These are golden days on the Prairies as summer melds into autumn. Everywhere the eye gazes, it touches on gold. Fields of grain, cut or standing, are pale gold. The dust of harvest glows rose-golden in the sun’s rays. The yellow-gold of changing leaves adds another hue. And in the ditches, yellow flowers contrast brightly with the dull gold grasses.
At such a golden feast, we are drawn to the beauty of creation and the work of the Creator. On beautiful days, it is easy to be a “detective of divinity,” as we are surrounded by God’s abundant gifts in nature. “Detectives of divinity” was a phrase used by Associated Mennonite Biblical Seminary professor David Miller at a workshop he led at the Mennonite Church Canada assembly this past summer. He urged us to be like detectives, alert and curious about God’s activity in the world. Once we’ve detected God-at-work, he added, we join in, partnering with God. According to Miller, that’s what it means to be missional.
“Listening for the soul” is another way to describe our partnership in God’s work. That’s the one used by United Church minister Jean Stairs in her book Listening for the Soul: Pastoral Care and Spiritual Direction. She says that listening for the soul means “being aware and open to the wondrous spirit of God and hearing the ways God invites and reveals on all levels of our being.” Stairs states that our listening is not to make God present. Rather, “we open our ears as a way of responding to the presence of God, who is already and always present in our lives.”
In particular, she notes how God is at work in the lives of children. She reminds us that the nurture of children’s faith must include an awareness of how God is present in them; we have much to learn of God and God’s grace through children.
Like the Sunday school teacher who delighted in one student’s answer to her question, “What do you think God looked like when God was making the world?” The child promptly answered, “Like a fairy godmother!” Fairy godmother isn’t the first thing I think of to describe God, but a child’s imagination certainly opens up new possibilities of glimpsing God’s playful, mysterious self.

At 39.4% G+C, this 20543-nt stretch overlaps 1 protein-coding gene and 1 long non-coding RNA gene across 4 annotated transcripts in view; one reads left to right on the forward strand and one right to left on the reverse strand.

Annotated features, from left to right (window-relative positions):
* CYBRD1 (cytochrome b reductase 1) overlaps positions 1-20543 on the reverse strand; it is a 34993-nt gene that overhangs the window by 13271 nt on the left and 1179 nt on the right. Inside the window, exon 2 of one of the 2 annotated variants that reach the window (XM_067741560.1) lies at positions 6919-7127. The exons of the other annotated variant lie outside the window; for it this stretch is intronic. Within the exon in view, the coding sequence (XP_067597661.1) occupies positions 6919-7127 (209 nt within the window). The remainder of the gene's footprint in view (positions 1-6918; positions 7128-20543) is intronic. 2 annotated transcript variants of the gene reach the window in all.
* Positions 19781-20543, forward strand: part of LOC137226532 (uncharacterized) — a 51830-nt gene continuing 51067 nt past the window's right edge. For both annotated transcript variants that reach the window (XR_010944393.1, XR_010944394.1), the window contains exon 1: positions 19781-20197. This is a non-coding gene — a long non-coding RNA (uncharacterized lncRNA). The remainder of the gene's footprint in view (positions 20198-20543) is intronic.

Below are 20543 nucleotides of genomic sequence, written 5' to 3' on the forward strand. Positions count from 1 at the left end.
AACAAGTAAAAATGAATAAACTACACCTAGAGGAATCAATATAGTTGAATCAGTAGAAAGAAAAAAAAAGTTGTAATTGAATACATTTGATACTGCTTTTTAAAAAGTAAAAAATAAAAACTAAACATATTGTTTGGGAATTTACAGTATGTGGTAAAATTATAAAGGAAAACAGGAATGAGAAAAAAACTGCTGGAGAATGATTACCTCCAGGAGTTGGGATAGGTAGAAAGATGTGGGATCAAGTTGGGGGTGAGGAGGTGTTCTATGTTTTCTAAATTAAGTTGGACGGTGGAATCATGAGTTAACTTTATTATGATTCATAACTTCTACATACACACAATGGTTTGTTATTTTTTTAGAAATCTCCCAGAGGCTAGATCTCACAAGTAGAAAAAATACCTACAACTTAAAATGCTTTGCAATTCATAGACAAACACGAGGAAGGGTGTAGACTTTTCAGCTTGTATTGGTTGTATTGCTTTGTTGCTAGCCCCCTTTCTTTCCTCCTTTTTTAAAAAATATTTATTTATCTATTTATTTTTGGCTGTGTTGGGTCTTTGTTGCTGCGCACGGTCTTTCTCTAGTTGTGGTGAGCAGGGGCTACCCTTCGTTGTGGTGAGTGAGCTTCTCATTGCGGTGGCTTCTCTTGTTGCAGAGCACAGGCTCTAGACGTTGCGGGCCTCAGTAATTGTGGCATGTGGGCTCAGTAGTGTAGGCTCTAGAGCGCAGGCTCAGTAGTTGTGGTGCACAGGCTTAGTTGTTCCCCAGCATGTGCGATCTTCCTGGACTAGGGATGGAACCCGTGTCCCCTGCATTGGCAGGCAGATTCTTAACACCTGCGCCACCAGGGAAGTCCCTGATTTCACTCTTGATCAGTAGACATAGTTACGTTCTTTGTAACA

How are we listening for the soul in our lives and in the lives of those around us? How are we detecting the divine presence in our midst? How might we tune our ears to such listening, and focus our eyes more keenly to see God’s activity among us? Beautiful scenes in nature are one way we see God. How about the beauty that enfolds in human relationships, especially in difficult times?
Perhaps we’ve detected the divine at the bedside of a loved one who is dying. Maybe we are witnesses to an injured friend extending an olive branch in a gesture of peace. Maybe it’s hearing the voice of a victim of abuse naming the harm that has been done and crying out for justice. Or sometimes it occurs when a marriage has ended, and former spouses are able to forgive each other and find release from the hurts of the past.
God’s presence among us is like “treasure in clay jars” (II Corinthians 4:7a). We are privileged to be eager detectives of divinity and keen listeners for the soul. Let’s grab our magnifying glasses, adjust our hearing aids and go treasure-hunting!
Melissa Miller (email@example.com) lives in Winnipeg, where she ponders family relationships as a pastor, counsellor and author.